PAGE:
India set to ban poor performing and older vessels

With CII set to influence shipping, fears rise of a cascade of poor performing vessels into developing regions

India is about to set a regulation to prevent vessels with a poor emission performance rating, or of a certain age, from being deployed in coastal traffic.


Ship operators globally face the challenge next year of having to meet two new key regulations formed by the IMO as its looks at short term immediate measures to curb emissions form the existing fleet.


One of these measures is the Carbon Intensity Indicator which is set to come into play next year for vessels over 5,000 gross tonnes. The CII is to use the data collected from vessels reporting into the IMO’s Data Collection System for ship fuel consumption as reported annually to a vessel’s flag state.


This is being used to give each vessel a rating of A to E to indicate its fuel and therefore emission performance. Vessels with a D rating for three years in a row, or those with an E rating for just one year, need to have changes to ensure they move up the rating.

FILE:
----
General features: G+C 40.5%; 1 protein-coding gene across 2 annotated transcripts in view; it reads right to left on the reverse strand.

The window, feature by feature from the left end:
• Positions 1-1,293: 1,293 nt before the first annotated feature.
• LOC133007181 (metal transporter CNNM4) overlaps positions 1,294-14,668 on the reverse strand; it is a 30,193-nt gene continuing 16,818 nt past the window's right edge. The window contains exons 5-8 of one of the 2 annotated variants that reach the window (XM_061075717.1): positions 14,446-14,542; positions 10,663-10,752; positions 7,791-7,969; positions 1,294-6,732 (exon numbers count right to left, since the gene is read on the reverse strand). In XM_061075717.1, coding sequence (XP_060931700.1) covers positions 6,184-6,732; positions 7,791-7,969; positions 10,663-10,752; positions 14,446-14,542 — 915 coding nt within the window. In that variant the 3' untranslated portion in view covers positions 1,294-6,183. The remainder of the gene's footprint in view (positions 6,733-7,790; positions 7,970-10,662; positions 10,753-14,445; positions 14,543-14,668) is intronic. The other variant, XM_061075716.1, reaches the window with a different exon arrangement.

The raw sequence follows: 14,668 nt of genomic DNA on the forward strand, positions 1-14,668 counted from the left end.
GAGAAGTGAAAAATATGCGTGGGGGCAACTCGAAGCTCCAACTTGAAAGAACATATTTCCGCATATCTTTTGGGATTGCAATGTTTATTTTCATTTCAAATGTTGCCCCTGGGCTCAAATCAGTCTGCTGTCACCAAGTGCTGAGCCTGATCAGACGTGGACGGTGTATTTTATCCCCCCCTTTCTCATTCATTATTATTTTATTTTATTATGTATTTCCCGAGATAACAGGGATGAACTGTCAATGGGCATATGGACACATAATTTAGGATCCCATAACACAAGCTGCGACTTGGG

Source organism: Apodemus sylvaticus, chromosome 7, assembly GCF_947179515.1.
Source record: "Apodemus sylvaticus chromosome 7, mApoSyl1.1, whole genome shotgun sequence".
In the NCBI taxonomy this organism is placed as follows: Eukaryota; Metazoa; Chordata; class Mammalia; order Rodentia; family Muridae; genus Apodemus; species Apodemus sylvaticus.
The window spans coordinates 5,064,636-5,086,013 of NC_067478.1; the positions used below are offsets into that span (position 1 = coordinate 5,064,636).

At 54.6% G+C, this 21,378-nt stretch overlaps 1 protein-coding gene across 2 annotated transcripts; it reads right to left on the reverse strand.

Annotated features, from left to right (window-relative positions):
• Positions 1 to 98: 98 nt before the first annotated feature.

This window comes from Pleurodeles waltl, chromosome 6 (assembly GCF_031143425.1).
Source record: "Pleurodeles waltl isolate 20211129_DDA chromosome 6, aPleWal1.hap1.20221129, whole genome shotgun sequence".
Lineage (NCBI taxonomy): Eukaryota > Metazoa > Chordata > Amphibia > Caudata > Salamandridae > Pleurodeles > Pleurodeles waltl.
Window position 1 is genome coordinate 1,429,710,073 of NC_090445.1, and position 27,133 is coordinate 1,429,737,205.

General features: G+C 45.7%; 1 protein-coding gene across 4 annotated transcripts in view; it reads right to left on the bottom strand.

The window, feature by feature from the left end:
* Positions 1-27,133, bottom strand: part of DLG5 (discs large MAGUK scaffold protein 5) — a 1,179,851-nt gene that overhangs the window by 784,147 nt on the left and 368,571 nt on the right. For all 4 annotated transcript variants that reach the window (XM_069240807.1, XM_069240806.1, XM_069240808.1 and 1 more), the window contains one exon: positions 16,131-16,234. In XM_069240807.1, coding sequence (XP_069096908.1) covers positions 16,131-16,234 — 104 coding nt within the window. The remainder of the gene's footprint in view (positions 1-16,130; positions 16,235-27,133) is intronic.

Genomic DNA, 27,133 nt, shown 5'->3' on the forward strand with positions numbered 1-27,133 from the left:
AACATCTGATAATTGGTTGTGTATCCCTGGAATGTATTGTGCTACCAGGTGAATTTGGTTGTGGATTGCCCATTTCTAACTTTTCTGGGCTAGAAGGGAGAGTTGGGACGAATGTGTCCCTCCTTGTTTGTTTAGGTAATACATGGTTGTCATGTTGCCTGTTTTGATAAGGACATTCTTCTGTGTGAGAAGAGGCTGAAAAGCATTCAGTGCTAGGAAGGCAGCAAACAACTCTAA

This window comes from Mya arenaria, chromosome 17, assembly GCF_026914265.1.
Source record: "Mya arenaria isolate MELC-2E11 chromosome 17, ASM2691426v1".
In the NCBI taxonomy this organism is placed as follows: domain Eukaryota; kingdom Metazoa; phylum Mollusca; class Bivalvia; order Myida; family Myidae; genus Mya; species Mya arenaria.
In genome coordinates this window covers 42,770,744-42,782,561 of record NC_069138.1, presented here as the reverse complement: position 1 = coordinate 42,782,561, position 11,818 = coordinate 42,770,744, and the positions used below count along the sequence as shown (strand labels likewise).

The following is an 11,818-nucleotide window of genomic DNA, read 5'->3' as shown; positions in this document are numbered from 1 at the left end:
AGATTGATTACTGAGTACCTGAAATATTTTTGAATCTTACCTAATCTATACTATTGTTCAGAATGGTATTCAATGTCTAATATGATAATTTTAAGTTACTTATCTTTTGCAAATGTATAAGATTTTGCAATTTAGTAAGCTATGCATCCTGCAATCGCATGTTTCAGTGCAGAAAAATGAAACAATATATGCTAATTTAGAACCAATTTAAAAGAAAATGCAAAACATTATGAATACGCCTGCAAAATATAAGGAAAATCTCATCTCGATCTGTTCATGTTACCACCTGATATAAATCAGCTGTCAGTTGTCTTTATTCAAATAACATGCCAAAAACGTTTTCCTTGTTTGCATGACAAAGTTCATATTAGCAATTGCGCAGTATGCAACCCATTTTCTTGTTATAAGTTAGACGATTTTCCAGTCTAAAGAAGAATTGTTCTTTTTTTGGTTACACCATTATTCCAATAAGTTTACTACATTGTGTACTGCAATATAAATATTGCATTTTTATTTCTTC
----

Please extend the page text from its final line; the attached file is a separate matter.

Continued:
The rating system is likely to impact the second-hand market according to experts, as well as potentially reshape the charter markets.


The additional revelation that vessels with a poor CII rating could be banned from India’s coastal routes will also have an increased influence.


The revelation came from India’s deputy director general for shipping during the recent IMO forum in London examining how the transition to a low carbon industry can be equitable.


“We have implemented IMO policy on our domestic shipping first,” said Vikrant Rai, Deputy Director General at India’s Ministry of Shipping, “ and we have taken a decision that we will not register poor rated vessels.”
He said this is a policy development that should be completed in December this year, or January next, saying also that there will also be an age limit for vessels, and nay vessels over a certain age, he did not say what that age will be, would be registered off the India flag.


Fears are that tonnage will be sold into the developing regions making it increasingly difficult for those regions to be proactive in their decarbonisation efforts and delaying their ability to transition to new fuels such as biofuels, ammonia, methanol or hydrogen.


India issued it maritime strategy in 2020 for the coming decade, which includes targets for shore power in ports, notably in some of the country’s larger container ports. Ports will have to ensure that large percentage of their electricity supply should be from renewable power.


The same strategy also saw the country push to get 5% of its fuel for coastal ships from renewable sources, notably biofuels.

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